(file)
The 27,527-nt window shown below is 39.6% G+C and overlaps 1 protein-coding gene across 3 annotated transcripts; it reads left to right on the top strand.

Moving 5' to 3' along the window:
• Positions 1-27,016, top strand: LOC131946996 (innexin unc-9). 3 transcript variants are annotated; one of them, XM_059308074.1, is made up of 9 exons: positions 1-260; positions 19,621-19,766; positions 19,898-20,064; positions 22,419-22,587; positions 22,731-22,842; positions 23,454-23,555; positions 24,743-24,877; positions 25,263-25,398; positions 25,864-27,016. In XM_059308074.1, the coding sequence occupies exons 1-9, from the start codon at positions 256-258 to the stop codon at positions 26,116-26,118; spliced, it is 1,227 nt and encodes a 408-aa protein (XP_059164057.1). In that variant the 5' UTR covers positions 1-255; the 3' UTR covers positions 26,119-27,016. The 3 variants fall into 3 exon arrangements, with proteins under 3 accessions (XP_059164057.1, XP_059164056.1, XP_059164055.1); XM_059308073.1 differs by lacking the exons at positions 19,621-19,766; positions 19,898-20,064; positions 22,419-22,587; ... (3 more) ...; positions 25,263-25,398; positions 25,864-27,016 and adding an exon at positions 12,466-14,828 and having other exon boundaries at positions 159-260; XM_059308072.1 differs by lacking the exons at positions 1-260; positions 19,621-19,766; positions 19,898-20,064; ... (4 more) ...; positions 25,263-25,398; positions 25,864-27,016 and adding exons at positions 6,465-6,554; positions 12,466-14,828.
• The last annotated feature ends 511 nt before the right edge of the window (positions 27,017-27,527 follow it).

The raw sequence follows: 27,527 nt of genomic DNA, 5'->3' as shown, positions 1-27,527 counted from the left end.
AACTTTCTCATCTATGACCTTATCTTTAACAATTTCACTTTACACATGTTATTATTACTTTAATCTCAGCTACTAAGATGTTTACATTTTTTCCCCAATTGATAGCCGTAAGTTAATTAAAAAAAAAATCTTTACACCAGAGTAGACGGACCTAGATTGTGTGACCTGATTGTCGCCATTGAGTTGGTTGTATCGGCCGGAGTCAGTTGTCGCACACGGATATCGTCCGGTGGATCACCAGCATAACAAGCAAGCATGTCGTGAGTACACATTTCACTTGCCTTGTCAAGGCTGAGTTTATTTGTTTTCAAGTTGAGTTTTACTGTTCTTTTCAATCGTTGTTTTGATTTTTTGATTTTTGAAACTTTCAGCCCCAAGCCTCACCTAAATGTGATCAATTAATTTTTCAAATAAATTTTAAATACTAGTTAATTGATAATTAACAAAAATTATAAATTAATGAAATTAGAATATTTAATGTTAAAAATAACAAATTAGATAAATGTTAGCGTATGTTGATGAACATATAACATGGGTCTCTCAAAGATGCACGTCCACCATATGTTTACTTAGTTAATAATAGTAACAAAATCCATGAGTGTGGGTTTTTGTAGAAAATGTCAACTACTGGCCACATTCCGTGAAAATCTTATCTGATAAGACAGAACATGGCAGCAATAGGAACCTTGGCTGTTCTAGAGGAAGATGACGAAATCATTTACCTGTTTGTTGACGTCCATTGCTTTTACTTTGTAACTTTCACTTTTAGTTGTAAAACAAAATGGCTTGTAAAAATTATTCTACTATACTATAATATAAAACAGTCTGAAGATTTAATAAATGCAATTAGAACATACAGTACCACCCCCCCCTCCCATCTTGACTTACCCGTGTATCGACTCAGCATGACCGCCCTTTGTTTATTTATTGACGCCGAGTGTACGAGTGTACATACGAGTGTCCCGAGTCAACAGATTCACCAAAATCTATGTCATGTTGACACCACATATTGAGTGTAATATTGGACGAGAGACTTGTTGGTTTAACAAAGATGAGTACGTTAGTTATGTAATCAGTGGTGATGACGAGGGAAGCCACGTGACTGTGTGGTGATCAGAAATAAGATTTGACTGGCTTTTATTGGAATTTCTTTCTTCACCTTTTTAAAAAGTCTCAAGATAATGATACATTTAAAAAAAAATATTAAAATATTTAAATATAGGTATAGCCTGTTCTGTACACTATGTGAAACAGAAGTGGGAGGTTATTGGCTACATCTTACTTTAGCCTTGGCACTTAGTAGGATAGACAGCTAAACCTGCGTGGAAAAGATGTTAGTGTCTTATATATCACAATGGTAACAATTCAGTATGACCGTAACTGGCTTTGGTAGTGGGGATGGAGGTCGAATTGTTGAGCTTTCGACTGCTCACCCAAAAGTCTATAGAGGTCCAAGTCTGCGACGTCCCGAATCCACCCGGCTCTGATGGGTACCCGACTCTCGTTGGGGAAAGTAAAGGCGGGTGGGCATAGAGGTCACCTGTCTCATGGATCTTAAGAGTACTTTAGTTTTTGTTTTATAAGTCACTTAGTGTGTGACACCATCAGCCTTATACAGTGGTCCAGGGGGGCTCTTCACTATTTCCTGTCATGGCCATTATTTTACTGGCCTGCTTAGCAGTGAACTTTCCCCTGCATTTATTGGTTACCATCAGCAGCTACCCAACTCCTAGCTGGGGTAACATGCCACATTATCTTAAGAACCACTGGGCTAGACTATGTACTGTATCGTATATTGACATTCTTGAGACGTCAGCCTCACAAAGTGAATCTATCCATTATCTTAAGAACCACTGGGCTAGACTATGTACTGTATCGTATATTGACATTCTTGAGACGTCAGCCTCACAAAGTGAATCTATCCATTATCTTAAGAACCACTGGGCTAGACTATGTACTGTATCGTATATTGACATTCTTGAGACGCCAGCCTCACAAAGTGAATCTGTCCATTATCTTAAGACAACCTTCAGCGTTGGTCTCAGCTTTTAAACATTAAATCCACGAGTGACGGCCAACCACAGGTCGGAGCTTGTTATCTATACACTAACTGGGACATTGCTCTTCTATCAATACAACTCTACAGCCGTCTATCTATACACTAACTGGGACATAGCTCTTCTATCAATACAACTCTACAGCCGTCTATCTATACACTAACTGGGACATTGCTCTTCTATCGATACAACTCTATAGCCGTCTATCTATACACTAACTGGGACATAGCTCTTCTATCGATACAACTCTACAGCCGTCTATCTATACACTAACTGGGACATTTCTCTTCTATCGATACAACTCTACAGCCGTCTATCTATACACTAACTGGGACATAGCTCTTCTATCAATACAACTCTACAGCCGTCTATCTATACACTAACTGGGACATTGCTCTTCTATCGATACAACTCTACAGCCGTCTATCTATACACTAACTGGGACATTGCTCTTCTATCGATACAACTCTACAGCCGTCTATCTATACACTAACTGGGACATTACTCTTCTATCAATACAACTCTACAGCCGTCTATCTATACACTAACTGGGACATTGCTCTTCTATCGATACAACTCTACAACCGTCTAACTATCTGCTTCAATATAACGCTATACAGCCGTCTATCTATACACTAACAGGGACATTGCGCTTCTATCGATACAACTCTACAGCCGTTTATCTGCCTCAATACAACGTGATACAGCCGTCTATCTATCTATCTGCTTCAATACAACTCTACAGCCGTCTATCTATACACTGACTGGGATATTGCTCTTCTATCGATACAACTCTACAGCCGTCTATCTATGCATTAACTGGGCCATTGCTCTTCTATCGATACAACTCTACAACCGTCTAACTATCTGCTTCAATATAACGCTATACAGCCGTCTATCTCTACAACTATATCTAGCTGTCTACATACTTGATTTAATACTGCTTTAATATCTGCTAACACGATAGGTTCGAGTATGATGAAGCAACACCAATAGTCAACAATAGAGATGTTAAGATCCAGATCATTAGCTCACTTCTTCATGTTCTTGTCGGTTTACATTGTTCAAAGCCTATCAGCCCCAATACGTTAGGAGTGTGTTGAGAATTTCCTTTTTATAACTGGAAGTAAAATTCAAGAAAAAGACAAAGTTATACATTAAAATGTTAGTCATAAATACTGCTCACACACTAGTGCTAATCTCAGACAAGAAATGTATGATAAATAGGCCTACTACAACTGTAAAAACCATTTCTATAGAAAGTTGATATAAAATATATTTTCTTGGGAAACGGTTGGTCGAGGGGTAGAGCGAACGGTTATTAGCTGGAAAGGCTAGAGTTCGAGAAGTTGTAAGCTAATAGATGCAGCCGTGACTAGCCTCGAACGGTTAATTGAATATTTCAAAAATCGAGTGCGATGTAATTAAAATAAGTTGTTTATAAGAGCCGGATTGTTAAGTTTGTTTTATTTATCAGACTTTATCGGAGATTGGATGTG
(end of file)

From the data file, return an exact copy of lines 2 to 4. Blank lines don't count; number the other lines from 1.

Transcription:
Moving 5' to 3' along the window:
• Positions 1-27,016, top strand: LOC131946996 (innexin unc-9). 3 transcript variants are annotated; one of them, XM_059308074.1, is made up of 9 exons: positions 1-260; positions 19,621-19,766; positions 19,898-20,064; positions 22,419-22,587; positions 22,731-22,842; positions 23,454-23,555; positions 24,743-24,877; positions 25,263-25,398; positions 25,864-27,016. In XM_059308074.1, the coding sequence occupies exons 1-9, from the start codon at positions 256-258 to the stop codon at positions 26,116-26,118; spliced, it is 1,227 nt and encodes a 408-aa protein (XP_059164057.1). In that variant the 5' UTR covers positions 1-255; the 3' UTR covers positions 26,119-27,016. The 3 variants fall into 3 exon arrangements, with proteins under 3 accessions (XP_059164057.1, XP_059164056.1, XP_059164055.1); XM_059308073.1 differs by lacking the exons at positions 19,621-19,766; positions 19,898-20,064; positions 22,419-22,587; ... (3 more) ...; positions 25,263-25,398; positions 25,864-27,016 and adding an exon at positions 12,466-14,828 and having other exon boundaries at positions 159-260; XM_059308072.1 differs by lacking the exons at positions 1-260; positions 19,621-19,766; positions 19,898-20,064; ... (4 more) ...; positions 25,263-25,398; positions 25,864-27,016 and adding exons at positions 6,465-6,554; positions 12,466-14,828.
• The last annotated feature ends 511 nt before the right edge of the window (positions 27,017-27,527 follow it).